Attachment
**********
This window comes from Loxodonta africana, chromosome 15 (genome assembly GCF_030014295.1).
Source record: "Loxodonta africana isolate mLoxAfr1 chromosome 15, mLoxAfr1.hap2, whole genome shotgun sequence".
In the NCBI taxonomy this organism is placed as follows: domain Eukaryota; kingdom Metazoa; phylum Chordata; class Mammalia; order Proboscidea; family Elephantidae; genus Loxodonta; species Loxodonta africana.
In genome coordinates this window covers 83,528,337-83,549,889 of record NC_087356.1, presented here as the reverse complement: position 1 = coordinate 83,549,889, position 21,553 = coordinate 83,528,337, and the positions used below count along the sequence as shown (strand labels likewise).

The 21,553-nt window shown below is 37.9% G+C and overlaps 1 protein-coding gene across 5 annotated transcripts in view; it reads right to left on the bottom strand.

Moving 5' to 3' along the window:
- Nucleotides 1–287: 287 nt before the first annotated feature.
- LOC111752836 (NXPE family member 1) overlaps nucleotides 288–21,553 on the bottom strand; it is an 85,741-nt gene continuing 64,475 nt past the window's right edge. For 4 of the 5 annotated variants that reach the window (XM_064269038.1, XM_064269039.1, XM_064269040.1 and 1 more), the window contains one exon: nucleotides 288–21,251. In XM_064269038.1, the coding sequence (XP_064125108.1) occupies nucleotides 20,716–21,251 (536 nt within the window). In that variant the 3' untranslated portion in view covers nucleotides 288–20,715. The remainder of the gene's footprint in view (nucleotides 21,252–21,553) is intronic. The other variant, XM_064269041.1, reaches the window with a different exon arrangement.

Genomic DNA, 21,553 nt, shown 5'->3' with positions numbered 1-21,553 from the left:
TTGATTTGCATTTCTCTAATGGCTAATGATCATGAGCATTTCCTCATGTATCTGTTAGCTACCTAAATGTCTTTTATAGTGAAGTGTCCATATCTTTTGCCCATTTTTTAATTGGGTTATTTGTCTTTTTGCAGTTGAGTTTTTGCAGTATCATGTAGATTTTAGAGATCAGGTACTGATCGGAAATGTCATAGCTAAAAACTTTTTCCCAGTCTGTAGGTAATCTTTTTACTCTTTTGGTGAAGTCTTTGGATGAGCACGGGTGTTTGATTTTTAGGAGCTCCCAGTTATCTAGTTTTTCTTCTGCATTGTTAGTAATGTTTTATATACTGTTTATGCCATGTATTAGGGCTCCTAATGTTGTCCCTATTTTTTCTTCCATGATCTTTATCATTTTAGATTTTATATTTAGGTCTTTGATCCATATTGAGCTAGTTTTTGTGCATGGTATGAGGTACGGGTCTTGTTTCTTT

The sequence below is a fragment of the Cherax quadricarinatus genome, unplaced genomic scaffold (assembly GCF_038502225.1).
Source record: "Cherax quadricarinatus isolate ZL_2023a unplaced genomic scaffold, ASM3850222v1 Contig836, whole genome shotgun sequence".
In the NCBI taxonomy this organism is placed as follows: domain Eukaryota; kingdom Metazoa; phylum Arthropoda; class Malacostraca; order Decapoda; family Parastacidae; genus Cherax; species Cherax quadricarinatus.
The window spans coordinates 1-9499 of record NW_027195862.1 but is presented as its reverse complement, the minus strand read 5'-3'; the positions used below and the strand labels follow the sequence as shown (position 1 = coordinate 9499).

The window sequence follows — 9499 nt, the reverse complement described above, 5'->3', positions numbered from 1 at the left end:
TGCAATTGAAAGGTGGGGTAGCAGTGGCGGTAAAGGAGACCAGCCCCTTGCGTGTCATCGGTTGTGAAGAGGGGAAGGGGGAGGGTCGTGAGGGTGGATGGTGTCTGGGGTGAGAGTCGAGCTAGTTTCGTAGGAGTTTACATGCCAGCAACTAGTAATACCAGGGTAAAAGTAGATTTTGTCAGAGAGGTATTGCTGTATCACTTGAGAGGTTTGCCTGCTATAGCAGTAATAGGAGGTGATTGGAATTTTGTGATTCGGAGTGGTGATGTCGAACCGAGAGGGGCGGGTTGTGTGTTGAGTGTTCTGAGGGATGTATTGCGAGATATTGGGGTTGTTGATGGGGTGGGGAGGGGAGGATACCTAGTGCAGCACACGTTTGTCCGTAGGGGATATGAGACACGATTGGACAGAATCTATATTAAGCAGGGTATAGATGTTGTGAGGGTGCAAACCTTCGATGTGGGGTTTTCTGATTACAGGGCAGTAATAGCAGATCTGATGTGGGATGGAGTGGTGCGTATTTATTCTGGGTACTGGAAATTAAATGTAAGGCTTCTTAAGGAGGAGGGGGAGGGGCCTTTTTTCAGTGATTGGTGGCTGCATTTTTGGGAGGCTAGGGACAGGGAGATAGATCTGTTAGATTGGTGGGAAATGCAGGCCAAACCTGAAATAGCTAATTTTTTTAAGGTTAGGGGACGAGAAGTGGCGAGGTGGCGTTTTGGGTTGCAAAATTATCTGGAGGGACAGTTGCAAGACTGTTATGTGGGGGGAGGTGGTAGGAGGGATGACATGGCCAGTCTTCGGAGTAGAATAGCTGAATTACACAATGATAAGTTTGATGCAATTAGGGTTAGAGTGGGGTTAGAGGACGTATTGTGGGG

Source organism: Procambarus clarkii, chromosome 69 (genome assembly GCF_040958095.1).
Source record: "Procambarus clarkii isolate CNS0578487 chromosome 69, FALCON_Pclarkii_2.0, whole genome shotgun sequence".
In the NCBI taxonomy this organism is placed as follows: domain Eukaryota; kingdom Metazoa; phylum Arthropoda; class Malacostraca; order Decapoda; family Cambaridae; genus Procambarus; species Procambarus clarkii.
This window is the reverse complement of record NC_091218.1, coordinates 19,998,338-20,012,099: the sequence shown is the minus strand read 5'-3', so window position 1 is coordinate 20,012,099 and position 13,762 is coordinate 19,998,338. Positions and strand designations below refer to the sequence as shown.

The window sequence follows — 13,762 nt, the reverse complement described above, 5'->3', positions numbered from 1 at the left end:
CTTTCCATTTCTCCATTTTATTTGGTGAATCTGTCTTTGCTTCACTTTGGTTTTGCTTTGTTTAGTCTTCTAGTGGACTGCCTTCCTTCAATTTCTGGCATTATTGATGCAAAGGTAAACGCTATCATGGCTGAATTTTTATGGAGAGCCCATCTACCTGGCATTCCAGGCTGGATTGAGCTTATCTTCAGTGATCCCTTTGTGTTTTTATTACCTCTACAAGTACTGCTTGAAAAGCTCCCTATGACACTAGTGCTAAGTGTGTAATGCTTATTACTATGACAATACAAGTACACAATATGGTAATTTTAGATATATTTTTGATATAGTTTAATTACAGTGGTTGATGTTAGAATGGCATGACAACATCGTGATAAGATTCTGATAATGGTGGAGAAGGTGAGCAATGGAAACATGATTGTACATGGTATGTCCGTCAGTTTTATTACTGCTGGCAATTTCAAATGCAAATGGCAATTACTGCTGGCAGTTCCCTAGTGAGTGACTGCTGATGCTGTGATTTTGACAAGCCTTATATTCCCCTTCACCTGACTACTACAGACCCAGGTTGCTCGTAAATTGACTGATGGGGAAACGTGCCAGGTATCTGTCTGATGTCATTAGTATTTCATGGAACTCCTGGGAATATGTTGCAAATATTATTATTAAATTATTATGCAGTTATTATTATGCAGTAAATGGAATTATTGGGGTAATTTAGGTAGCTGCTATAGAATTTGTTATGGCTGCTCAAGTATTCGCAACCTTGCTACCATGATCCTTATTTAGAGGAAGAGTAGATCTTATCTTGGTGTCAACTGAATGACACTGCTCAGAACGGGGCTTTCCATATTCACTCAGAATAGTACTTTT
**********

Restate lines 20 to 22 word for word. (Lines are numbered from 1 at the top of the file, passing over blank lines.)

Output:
This window is the reverse complement of record NC_091218.1, coordinates 19,998,338-20,012,099: the sequence shown is the minus strand read 5'-3', so window position 1 is coordinate 20,012,099 and position 13,762 is coordinate 19,998,338. Positions and strand designations below refer to the sequence as shown.

The window sequence follows — 13,762 nt, the reverse complement described above, 5'->3', positions numbered from 1 at the left end:
CTTTCCATTTCTCCATTTTATTTGGTGAATCTGTCTTTGCTTCACTTTGGTTTTGCTTTGTTTAGTCTTCTAGTGGACTGCCTTCCTTCAATTTCTGGCATTATTGATGCAAAGGTAAACGCTATCATGGCTGAATTTTTATGGAGAGCCCATCTACCTGGCATTCCAGGCTGGATTGAGCTTATCTTCAGTGATCCCTTTGTGTTTTTATTACCTCTACAAGTACTGCTTGAAAAGCTCCCTATGACACTAGTGCTAAGTGTGTAATGCTTATTACTATGACAATACAAGTACACAATATGGTAATTTTAGATATATTTTTGATATAGTTTAATTACAGTGGTTGATGTTAGAATGGCATGACAACATCGTGATAAGATTCTGATAATGGTGGAGAAGGTGAGCAATGGAAACATGATTGTACATGGTATGTCCGTCAGTTTTATTACTGCTGGCAATTTCAAATGCAAATGGCAATTACTGCTGGCAGTTCCCTAGTGAGTGACTGCTGATGCTGTGATTTTGACAAGCCTTATATTCCCCTTCACCTGACTACTACAGACCCAGGTTGCTCGTAAATTGACTGATGGGGAAACGTGCCAGGTATCTGTCTGATGTCATTAGTATTTCATGGAACTCCTGGGAATATGTTGCAAATATTATTATTAAATTATTATGCAGTTATTATTATGCAGTAAATGGAATTATTGGGGTAATTTAGGTAGCTGCTATAGAATTTGTTATGGCTGCTCAAGTATTCGCAACCTTGCTACCATGATCCTTATTTAGAGGAAGAGTAGATCTTATCTTGGTGTCAACTGAATGACACTGCTCAGAACGGGGCTTTCCATATTCACTCAGAATAGTACTTTT